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Cyrano de Bergerac

Cyrano de Bergerac


by Edmond Rostand

Cyrano de Bergerac Love Quotes

How we cite our quotes: (Act.Line)

Quote #16

But… Poetry?
Love hates that game of words!
It is a crime to fence with life—I tell you,
There comes one moment, once—and God help those
Who pass that moment by!—when Beauty stands
Looking into the soul with grave, sweet eyes
That sicken at pretty words! (III.293-298)

With Love comfortably established as a personified being now, Cyrano claims that at some point Love comes to hate shallowness, embodied by fancy but fruitless words to one’s lover. Words to Cyrano seem passive in comparison to action.

Quote #17

And when that moment comes to you and me—
What words will you?...
All those, all those, all those
That blossom in my heart, I’ll fling to you—
Armfuls of loose bloom! Love, I love beyond!
Breath, beyond reason, beyond love’s own power
Of loving! Your name is like a golden bell
Hung in my heart; and when I think of you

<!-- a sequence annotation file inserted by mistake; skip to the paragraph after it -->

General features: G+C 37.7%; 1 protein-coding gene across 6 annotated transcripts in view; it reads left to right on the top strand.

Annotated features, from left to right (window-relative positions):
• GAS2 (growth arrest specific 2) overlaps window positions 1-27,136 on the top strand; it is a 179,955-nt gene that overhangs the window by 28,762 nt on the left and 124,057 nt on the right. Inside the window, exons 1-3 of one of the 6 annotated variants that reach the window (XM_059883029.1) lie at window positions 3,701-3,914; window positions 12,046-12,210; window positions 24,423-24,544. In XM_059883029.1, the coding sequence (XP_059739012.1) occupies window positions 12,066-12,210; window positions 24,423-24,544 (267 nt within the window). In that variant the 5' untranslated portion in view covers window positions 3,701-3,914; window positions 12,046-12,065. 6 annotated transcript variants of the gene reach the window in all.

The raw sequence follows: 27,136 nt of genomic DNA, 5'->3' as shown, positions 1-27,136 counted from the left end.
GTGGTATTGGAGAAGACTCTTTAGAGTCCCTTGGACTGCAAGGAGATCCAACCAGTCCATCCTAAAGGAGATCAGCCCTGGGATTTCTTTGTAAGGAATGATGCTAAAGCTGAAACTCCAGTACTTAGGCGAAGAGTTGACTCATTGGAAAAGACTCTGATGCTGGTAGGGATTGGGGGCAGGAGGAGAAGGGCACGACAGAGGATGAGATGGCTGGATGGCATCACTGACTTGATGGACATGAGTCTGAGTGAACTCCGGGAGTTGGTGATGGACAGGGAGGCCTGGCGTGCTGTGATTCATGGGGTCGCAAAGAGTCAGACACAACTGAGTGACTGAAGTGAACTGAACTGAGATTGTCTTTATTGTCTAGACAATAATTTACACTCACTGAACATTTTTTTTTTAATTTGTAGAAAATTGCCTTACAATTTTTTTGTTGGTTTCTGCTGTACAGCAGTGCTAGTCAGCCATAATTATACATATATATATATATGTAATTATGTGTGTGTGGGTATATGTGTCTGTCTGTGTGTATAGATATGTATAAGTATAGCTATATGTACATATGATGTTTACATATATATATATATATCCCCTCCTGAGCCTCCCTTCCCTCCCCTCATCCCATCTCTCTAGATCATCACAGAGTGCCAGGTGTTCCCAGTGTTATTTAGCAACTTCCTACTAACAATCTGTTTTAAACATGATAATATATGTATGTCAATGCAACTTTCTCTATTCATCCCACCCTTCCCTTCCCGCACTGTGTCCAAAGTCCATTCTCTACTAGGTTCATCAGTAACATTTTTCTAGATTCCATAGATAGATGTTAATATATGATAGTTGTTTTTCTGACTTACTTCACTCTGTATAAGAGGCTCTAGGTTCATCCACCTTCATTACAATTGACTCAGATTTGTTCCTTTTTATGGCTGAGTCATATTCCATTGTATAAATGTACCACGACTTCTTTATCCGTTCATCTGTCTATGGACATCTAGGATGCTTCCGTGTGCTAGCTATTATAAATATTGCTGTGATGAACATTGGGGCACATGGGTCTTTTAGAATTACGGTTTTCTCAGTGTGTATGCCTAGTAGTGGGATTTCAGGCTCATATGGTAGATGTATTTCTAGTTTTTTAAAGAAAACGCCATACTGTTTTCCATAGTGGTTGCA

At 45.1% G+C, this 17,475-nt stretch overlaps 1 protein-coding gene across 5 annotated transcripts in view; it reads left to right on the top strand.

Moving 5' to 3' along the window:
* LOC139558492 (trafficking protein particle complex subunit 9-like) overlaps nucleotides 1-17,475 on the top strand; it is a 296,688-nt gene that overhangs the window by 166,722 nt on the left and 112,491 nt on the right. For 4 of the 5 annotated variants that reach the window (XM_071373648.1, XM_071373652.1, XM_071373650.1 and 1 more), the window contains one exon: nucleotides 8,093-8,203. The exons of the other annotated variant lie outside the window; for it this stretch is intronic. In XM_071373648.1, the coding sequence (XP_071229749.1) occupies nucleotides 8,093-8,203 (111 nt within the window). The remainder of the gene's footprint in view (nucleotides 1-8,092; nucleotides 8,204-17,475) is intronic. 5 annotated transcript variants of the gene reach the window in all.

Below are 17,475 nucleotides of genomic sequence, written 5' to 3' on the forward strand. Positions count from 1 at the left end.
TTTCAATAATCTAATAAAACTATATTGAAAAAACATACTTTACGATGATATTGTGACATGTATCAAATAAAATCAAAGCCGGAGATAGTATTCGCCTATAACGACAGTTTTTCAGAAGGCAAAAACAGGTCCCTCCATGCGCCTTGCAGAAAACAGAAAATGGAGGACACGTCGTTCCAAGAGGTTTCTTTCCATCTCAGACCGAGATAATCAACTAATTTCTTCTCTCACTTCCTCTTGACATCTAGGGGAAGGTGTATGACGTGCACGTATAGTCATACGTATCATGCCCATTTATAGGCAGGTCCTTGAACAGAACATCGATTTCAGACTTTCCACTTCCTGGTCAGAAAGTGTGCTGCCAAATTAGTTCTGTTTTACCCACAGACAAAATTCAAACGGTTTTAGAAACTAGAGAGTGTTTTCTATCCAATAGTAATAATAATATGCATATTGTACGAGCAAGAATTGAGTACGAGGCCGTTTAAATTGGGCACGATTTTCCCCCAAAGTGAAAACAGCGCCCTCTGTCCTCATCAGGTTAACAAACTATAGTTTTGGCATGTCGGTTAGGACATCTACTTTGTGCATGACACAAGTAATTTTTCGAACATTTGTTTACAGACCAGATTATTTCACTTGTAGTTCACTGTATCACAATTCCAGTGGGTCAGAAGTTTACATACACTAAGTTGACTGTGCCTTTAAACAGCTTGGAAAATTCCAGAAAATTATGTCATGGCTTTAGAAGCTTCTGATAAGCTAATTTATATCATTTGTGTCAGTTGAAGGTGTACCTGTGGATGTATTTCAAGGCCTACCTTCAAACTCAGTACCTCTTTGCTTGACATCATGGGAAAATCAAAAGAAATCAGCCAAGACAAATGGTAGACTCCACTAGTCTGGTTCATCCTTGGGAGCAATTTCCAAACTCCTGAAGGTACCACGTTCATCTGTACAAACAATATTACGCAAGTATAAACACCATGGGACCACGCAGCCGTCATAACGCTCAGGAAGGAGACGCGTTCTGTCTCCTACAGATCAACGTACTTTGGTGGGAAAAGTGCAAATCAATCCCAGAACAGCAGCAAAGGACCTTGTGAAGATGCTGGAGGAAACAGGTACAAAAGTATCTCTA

I tremble, and the bell swings and rings—
"Roxane!"… along my veins, "Roxane!"…
I know
All small forgotten things that once meant You—
I remember last year, the First of May,
A little before noon, you had your hair
Drawn low, that one time only. Is that strange?
You know how, after looking at the sun,
One sees red suns everywhere—so, for hours
After the flood of sunshine that you are,
My eyes are blinded by your burning hair!
ROXANE (very low)
Yes… that is… Love (III.300-316)

Cyrano sees love as obsession; how does this compare to Christian’s view?

Quote #18

Yes, that is Love—that wind
Of terrible and jealous beauty, blowing
Over me—that dark fire, that music…
Love seeketh not his own! Dear, you may take
My happiness to make you happier,
Even though you never know I gave it you—
Only let me hear sometimes, all alone,
The distant laughter of your joy!... (III.316-323)

Cyrano presents two competing aspects of love, one that is selfish and "jealous" and another that is completely selfless (and wants Roxane to "take / My happiness to make you happier"). These are the two sides of love competing in Cyrano; one side wants Roxane for himself, and the other wants to make her happy by letting her love the one she wants to: Christian.

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